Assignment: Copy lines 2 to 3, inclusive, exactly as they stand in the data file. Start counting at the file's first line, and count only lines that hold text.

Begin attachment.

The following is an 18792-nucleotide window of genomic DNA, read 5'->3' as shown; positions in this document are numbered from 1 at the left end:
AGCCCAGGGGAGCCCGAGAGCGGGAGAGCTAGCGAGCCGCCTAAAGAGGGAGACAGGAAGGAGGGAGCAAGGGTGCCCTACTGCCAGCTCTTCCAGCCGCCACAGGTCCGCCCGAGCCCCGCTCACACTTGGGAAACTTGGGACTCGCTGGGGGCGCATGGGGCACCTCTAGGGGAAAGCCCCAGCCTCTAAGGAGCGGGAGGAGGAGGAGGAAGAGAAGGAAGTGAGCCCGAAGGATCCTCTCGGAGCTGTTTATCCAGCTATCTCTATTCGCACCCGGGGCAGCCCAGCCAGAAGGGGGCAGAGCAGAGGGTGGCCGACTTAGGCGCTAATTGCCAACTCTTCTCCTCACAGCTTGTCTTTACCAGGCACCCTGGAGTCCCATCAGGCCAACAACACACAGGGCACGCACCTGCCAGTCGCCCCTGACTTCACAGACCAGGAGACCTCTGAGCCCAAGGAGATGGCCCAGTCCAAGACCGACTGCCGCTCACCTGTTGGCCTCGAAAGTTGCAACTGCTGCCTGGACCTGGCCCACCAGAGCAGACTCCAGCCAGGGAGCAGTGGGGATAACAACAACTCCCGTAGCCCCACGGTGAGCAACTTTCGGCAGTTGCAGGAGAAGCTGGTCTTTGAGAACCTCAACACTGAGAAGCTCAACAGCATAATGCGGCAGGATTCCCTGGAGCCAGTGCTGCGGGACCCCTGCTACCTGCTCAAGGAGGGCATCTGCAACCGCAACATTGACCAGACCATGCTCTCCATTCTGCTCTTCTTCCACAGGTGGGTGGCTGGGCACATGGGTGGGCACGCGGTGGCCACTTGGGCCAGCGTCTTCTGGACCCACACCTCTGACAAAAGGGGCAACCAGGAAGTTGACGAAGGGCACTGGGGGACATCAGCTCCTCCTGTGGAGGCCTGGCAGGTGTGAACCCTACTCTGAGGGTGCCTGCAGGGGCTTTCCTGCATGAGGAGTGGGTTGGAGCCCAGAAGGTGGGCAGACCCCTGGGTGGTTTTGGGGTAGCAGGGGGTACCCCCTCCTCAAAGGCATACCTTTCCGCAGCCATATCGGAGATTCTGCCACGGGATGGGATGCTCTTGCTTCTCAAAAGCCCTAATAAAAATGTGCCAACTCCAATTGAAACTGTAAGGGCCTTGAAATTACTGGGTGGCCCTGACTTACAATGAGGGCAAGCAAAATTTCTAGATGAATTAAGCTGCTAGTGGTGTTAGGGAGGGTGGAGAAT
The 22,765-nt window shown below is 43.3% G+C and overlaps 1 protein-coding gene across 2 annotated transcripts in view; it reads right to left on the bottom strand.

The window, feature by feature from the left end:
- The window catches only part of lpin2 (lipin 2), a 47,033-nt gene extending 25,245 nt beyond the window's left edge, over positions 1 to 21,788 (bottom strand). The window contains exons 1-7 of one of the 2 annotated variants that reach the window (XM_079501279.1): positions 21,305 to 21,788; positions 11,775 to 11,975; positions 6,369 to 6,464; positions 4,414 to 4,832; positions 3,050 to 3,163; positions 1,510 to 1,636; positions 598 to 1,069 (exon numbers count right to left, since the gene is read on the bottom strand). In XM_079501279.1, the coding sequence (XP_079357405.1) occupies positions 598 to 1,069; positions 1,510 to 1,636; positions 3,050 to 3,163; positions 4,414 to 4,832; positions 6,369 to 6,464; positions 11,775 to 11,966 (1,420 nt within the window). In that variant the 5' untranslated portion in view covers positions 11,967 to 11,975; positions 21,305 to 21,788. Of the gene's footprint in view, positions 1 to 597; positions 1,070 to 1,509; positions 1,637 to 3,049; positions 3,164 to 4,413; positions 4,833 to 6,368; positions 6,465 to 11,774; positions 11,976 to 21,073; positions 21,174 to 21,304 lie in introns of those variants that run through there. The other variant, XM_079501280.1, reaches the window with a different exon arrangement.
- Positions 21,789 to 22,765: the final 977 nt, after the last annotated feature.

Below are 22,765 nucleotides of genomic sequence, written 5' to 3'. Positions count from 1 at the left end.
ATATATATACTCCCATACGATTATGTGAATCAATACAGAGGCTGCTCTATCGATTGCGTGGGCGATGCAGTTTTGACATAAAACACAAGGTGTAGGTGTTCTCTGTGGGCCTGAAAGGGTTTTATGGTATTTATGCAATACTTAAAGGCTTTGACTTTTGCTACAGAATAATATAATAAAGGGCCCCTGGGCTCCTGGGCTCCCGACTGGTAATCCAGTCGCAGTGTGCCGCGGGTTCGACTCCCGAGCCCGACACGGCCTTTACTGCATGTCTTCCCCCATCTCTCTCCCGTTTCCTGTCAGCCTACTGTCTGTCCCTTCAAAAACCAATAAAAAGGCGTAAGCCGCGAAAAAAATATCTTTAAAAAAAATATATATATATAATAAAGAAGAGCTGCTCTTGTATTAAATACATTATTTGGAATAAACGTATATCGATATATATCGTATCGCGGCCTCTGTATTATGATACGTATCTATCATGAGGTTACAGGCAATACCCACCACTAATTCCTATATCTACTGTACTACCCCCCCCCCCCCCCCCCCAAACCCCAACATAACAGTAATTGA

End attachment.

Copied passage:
AGCCCAGGGGAGCCCGAGAGCGGGAGAGCTAGCGAGCCGCCTAAAGAGGGAGACAGGAAGGAGGGAGCAAGGGTGCCCTACTGCCAGCTCTTCCAGCCGCCACAGGTCCGCCCGAGCCCCGCTCACACTTGGGAAACTTGGGACTCGCTGGGGGCGCATGGGGCACCTCTAGGGGAAAGCCCCAGCCTCTAAGGAGCGGGAGGAGGAGGAGGAAGAGAAGGAAGTGAGCCCGAAGGATCCTCTCGGAGCTGTTTATCCAGCTATCTCTATTCGCACCCGGGGCAGCCCAGCCAGAAGGGGGCAGAGCAGAGGGTGGCCGACTTAGGCGCTAATTGCCAACTCTTCTCCTCACAGCTTGTCTTTACCAGGCACCCTGGAGTCCCATCAGGCCAACAACACACAGGGCACGCACCTGCCAGTCGCCCCTGACTTCACAGACCAGGAGACCTCTGAGCCCAAGGAGATGGCCCAGTCCAAGACCGACTGCCGCTCACCTGTTGGCCTCGAAAGTTGCAACTGCTGCCTGGACCTGGCCCACCAGAGCAGACTCCAGCCAGGGAGCAGTGGGGATAACAACAACTCCCGTAGCCCCACGGTGAGCAACTTTCGGCAGTTGCAGGAGAAGCTGGTCTTTGAGAACCTCAACACTGAGAAGCTCAACAGCATAATGCGGCAGGATTCCCTGGAGCCAGTGCTGCGGGACCCCTGCTACCTGCTCAAGGAGGGCATCTGCAACCGCAACATTGACCAGACCATGCTCTCCATTCTGCTCTTCTTCCACAGGTGGGTGGCTGGGCACATGGGTGGGCACGCGGTGGCCACTTGGGCCAGCGTCTTCTGGACCCACACCTCTGACAAAAGGGGCAACCAGGAAGTTGACGAAGGGCACTGGGGGACATCAGCTCCTCCTGTGGAGGCCTGGCAGGTGTGAACCCTACTCTGAGGGTGCCTGCAGGGGCTTTCCTGCATGAGGAGTGGGTTGGAGCCCAGAAGGTGGGCAGACCCCTGGGTGGTTTTGGGGTAGCAGGGGGTACCCCCTCCTCAAAGGCATACCTTTCCGCAGCCATATCGGAGATTCTGCCACGGGATGGGATGCTCTTGCTTCTCAAAAGCCCTAATAAAAATGTGCCAACTCCAATTGAAACTGTAAGGGCCTTGAAATTACTGGGTGGCCCTGACTTACAATGAGGGCAAGCAAAATTTCTAGATGAATTAAGCTGCTAGTGGTGTTAGGGAGGGTGGAGAAT
The 22,765-nt window shown below is 43.3% G+C and overlaps 1 protein-coding gene across 2 annotated transcripts in view; it reads right to left on the bottom strand.